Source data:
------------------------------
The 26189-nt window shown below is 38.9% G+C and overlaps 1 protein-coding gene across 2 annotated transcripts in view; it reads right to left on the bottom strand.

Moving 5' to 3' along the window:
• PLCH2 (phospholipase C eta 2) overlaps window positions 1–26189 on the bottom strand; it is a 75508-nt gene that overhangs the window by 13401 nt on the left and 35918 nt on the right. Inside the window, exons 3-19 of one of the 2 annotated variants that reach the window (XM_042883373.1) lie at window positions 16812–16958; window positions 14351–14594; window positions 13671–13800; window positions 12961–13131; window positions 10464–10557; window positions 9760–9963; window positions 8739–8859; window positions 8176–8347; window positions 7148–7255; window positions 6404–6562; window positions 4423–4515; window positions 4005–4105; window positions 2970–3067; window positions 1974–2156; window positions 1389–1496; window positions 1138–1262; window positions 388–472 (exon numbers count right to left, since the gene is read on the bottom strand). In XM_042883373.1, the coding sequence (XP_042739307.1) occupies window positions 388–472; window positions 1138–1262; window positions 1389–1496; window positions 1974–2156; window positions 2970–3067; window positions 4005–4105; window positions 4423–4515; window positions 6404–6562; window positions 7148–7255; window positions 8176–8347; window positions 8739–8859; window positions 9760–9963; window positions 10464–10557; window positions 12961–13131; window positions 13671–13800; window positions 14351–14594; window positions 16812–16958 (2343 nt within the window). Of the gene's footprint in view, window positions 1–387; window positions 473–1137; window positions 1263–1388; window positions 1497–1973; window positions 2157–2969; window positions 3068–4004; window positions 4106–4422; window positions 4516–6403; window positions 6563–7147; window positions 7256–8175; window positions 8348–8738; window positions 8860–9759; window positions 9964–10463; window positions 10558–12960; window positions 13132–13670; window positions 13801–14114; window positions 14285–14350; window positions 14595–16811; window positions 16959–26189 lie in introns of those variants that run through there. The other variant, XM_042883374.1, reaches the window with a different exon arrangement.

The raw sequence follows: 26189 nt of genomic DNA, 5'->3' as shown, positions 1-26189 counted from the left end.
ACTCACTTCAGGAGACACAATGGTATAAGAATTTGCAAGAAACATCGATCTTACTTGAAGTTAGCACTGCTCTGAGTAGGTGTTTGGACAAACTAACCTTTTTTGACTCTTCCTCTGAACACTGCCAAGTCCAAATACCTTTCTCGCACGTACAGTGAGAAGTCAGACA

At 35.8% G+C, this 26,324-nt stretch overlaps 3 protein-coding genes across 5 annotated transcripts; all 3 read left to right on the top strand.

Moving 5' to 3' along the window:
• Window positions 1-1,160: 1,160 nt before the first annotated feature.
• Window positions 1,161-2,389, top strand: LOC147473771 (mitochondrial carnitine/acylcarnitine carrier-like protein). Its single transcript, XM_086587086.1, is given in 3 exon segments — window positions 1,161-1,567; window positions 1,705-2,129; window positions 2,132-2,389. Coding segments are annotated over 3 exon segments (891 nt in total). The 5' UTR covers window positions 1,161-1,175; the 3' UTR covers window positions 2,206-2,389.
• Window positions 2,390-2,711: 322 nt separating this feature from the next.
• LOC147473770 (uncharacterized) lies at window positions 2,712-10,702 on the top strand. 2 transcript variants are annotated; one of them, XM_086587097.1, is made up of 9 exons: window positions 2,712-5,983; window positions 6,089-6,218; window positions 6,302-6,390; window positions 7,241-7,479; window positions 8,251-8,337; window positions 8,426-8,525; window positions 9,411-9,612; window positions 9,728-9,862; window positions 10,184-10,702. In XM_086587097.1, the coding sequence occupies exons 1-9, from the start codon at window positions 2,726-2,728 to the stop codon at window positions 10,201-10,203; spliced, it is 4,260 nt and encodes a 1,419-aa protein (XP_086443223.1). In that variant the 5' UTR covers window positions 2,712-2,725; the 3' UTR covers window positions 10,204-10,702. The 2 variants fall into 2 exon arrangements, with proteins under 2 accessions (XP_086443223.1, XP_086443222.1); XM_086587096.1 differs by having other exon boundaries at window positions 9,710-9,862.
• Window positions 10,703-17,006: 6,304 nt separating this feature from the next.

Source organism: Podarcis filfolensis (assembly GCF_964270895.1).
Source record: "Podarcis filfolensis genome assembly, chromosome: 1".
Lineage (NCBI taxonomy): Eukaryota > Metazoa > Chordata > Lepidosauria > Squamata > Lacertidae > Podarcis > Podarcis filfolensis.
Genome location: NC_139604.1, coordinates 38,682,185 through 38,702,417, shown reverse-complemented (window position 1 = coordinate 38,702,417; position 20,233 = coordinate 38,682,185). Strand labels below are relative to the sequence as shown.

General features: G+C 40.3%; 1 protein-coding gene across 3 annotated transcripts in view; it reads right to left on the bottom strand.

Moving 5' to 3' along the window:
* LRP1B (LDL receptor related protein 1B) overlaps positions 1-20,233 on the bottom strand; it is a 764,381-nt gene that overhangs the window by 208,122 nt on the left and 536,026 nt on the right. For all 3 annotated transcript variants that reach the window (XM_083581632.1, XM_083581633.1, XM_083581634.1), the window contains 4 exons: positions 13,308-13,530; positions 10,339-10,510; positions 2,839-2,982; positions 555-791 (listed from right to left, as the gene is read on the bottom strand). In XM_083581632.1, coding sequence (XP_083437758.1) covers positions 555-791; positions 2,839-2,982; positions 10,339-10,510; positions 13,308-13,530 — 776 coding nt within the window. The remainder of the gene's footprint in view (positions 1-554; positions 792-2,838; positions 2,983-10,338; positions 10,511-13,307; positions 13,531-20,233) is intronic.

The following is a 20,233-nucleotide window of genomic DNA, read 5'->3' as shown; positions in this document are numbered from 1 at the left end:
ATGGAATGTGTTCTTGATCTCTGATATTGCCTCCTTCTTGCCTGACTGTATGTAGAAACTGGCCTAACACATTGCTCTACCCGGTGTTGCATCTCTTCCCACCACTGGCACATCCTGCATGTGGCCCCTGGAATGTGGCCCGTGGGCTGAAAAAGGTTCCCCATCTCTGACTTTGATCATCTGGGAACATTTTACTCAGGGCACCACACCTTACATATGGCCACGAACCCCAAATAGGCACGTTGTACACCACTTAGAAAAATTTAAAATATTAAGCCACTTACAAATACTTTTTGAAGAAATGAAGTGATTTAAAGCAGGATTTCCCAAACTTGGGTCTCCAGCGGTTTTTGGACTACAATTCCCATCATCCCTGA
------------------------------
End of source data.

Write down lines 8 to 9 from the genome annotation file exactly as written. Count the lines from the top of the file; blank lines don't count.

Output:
• Window positions 1-1,160: 1,160 nt before the first annotated feature.
• Window positions 1,161-2,389, top strand: LOC147473771 (mitochondrial carnitine/acylcarnitine carrier-like protein). Its single transcript, XM_086587086.1, is given in 3 exon segments — window positions 1,161-1,567; window positions 1,705-2,129; window positions 2,132-2,389. Coding segments are annotated over 3 exon segments (891 nt in total). The 5' UTR covers window positions 1,161-1,175; the 3' UTR covers window positions 2,206-2,389.